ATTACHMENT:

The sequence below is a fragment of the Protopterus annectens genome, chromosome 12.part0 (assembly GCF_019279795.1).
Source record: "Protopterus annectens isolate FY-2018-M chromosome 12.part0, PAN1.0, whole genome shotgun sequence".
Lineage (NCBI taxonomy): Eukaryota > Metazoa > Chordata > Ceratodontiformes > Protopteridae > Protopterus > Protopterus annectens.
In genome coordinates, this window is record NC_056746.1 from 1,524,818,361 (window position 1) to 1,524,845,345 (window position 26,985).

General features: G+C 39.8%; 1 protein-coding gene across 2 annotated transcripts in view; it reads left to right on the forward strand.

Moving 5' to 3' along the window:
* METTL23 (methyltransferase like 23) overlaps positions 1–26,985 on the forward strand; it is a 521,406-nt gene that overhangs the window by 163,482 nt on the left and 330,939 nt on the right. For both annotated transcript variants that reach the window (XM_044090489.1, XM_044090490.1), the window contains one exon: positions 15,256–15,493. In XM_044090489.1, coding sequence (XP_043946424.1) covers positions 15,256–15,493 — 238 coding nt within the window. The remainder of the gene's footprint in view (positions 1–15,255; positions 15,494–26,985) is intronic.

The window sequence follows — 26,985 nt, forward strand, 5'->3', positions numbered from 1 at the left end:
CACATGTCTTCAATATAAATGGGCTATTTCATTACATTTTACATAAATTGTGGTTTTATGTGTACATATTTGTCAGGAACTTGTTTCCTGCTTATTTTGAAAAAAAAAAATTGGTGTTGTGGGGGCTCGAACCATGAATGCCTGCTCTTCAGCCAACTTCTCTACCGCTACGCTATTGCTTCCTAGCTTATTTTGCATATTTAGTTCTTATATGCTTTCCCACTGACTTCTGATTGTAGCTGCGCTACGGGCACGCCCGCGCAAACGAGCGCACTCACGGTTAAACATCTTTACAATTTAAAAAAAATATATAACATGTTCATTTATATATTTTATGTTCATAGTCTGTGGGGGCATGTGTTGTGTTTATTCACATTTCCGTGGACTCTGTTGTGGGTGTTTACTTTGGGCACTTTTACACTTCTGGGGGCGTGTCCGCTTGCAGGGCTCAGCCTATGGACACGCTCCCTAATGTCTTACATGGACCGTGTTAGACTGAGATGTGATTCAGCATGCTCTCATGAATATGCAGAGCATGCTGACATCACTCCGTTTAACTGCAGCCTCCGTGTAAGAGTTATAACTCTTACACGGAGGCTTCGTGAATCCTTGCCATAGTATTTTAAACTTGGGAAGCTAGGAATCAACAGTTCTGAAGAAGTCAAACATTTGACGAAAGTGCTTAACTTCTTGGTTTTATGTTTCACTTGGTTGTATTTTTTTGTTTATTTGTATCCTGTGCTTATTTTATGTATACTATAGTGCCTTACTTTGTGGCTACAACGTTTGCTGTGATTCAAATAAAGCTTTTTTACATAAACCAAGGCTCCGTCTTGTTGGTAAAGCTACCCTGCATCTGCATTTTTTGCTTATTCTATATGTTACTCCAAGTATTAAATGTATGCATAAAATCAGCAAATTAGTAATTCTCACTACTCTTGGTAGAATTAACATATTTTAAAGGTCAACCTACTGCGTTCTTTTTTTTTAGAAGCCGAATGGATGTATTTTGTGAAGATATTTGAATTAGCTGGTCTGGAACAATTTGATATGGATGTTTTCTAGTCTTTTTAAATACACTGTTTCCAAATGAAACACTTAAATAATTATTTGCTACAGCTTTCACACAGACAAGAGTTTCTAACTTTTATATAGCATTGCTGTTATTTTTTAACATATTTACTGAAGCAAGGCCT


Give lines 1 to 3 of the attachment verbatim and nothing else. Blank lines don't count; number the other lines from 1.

The sequence below is a fragment of the Protopterus annectens genome, chromosome 12.part0 (assembly GCF_019279795.1).
Source record: "Protopterus annectens isolate FY-2018-M chromosome 12.part0, PAN1.0, whole genome shotgun sequence".
Lineage (NCBI taxonomy): Eukaryota > Metazoa > Chordata > Ceratodontiformes > Protopteridae > Protopterus > Protopterus annectens.